Author Topic: Making whey starters (thermophilic)  (Read 3846 times)

Offline linuxboy

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Making whey starters (thermophilic)
« on: August 16, 2011, 03:51:38 PM »
Mountain Maiden asked me how to make whey starters in a PM and I thought this is a question that many people have wondered about. Specifically, before modern microbiological practices and the convenience of freezers, what did people use for starters, and how did they maintain quality?

There's a decent thread about clabber already, so I will focus on thermophilic starters here. For farmstead people and traditionalists, especially ones who have cows and not goats, thermophilic whey starters are a good approach because it is easier to maintain cleanliness due to the inherent ecosystems involved and the thermizing step in making and maintaining the starters.

The tradition of whey starters goes back many centuries, and is perhaps 3,000 or more years old. The areas that have used whey starters tend to be in a Mediterranean climate, especially what is now Italy, and going up from there into the Pyrenees on the west and the Jura region on the east. Many famous cheeses rely on whey starters, including Parmeggiano-Reggiano, alpine types (gruyere), and the many thermophilic variants found in the general region.

Tradition has it that whey starters are something special passed down among generations learning the art, and that when a new maker began, it is of crucial importance that a master transfer an established starter to a new location. The variety of microorganisms in starters contribute to regional variations in flavor and characteristic cheese aroma, taste, and texture.

All this begs the question that someone somewhere must have done it originally, and that not all whey starters were transferred from a single genius who invented the process. And this is quite right. In fact, it is relatively straightforward to create your own whey starter and stabilize it for use.

First, a primer
- Whey starters contain predominantly thermophilic bacteria consisting of strains from the lactobacillus and streptococcus genuses. Often, they contain multiple strains of L. helveticus, L paracasei, L. delbrueckii ssp., L. acidophilus, L. casei, L. plantarum, etc.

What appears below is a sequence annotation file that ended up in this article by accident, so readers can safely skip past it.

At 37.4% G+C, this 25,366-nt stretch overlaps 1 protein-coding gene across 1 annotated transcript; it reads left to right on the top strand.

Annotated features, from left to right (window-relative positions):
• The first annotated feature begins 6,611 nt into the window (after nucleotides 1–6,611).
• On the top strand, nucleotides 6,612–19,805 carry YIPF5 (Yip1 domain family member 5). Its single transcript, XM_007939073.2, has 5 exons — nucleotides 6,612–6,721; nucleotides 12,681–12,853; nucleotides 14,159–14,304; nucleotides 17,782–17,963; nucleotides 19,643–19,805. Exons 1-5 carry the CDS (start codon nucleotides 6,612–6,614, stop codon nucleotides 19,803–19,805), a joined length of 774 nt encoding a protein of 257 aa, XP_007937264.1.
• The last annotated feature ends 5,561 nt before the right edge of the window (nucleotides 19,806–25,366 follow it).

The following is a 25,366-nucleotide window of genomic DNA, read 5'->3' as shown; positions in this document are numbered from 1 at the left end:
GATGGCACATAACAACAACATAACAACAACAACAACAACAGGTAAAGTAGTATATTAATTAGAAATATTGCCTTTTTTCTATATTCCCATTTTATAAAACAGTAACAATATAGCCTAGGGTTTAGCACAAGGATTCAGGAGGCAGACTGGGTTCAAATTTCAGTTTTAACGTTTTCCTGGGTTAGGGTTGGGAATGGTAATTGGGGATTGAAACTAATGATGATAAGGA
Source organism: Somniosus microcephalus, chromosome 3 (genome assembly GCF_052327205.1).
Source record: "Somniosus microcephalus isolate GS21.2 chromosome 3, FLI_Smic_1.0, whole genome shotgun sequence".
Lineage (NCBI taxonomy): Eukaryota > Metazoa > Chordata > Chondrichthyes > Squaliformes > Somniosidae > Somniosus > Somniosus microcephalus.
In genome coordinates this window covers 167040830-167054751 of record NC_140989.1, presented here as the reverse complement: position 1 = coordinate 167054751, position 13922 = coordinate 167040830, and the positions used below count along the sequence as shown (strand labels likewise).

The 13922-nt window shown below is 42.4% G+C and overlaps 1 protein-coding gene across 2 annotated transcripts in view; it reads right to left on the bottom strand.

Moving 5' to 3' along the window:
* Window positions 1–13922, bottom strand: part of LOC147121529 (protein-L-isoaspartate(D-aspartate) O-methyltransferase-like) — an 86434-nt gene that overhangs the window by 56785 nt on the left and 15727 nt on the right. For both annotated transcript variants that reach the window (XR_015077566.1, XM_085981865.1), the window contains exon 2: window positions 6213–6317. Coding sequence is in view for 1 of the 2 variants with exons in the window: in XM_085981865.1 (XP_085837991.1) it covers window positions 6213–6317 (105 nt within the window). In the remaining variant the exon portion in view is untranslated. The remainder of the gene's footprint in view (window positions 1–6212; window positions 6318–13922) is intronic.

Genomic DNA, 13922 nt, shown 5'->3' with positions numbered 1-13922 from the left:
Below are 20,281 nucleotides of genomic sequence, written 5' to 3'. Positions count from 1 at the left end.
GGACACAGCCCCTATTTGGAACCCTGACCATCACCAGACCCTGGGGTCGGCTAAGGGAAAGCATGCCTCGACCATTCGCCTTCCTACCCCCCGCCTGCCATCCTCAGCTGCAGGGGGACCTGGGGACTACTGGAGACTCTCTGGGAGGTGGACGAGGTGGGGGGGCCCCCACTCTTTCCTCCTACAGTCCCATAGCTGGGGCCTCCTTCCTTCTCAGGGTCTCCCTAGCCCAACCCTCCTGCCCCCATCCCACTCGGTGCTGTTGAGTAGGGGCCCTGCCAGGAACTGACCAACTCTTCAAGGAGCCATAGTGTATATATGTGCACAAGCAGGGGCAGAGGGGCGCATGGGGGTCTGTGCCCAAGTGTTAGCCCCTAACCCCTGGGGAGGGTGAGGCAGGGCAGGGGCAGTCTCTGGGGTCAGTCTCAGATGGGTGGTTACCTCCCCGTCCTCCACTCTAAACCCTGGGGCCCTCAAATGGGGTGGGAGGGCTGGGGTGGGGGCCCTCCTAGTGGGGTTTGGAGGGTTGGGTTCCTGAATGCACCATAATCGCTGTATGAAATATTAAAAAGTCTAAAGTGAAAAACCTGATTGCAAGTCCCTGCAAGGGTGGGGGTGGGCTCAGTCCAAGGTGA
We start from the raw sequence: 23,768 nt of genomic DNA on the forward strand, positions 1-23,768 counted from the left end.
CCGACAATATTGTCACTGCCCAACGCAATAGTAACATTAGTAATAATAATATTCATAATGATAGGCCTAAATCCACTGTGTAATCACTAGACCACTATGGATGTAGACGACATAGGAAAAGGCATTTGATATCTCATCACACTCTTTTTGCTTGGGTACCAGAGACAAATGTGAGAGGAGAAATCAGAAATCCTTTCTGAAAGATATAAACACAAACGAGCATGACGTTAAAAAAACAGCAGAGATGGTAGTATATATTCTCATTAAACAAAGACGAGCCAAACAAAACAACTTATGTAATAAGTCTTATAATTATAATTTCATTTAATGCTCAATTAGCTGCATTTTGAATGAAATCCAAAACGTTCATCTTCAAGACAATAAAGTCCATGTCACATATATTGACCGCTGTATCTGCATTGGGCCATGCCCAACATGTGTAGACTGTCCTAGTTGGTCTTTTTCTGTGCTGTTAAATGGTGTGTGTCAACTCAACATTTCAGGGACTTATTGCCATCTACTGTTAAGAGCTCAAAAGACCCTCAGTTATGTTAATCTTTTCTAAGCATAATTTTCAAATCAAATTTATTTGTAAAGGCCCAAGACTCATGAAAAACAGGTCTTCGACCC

- The variety of flora is obtained over time until the strongest bacteria that can survive the harsh acidic conditions of whey predominates and forms a stable ecosystem.
- A stable whey system is very resilient to contamination, provided that it has a chance to respond to stress and adapt to the new situation. It vital, therefore, in whey systems, to be as repetitive as possible in maintaining conditions
- Bacteria in whey systems, because of their complexity, tend to be fairly phage resistant.
- To maintain whey starters, it is crucial to create conditions that favor the growth of thermophilic bacteria
- It is possible to keep a whey starter and not use it immediately the next day, but it decreases consistency

The process:
1) Take fresh, raw milk and heat it to a temperature of 125F. Maintain this temperature for 20-30 minutes. This kills mesophilic bacteria and common pathogens, but does not kill off resilient lactobacilli.
2) Cool milk down to a temperature of 110-115F. Keep it there until the milk coagulates. This may take several days. Keep in a closed container. Traditionally, this was accomplished by natural means, such as taking an earthenware/clay container, and setting it outside in the hot summer sun where it would remain at a constant temperature suitable to the growth of thermophilic bacteria.
3) When the milk coagulates, retain 10% of the volume, and use the rest. Feed to the animals, strain for a lactic cheese, use in cooking, etc.
4) Begin the process in step 1 again. When you arrive at step 2, add the retained, coagulated milk from the previous batch and add to the fresh milk when the temperature is 110F-115F. You are now selectively inoculating the next batch and concentrating the native thermophilic bacteria in your environment.
5) Repeat this process 7-20 more times until you can achieve consistent results. Meaning the curd looks the same (like yogurt), tastes the same, has no off-smells or flavors, etc. It is crucial to repeat this process to obtain a stable culture.
6) When you are happy with the batch, make a very basic hard cheese following a thermophilic recipe, such as for parmesan. Use the culture as your inoculant at a rate of 5% (for the first cheese). When you strain the whey, retain it.
7) Take the retained whey and keep it at 105F until the next day. The next day, make the same cheese, using 2.0%-2.5% starter. By now, the starter should be active, stable, and consistent. For a pH quality control point, the starter should be about 4.0-4.2 when you add it.  It could be a little lower or higher, but not much.
8 ) Retain the whey from the second batch and the next day, use it for a third batch.
9) Repeat the batches another several times, until about a month has passed from when you originally started at step 1. By now, there have been many generations of bacteria, and they will have formed a stable ecosystem.

At this point, you can use this whey in place of any thermophilic starter. This process does not always work, and tends to work best during the summer. If you make a particularly good batch of starter, be sure to retain it and use it for the future.

To save starter:
- Freeze the whey in a bag or ice cubes
- If using within several months, use as is at a rate of 1.5-2.5% by weight (depends on the cheese and recipe, and the starter acidity curve)
- If reconstituting saved starter, start at step 1 and go through several generations of propagation without making cheese, until the culture is stable again.

With this method, your starter will produce very similar cheese in taste regardless of the recipe you use. For example, a parmigiano-reggiano clone will be somewhat similar in taste to its northern cousin, Montasio. This is because the strains of bacteria are predominantly responsible for the flavor.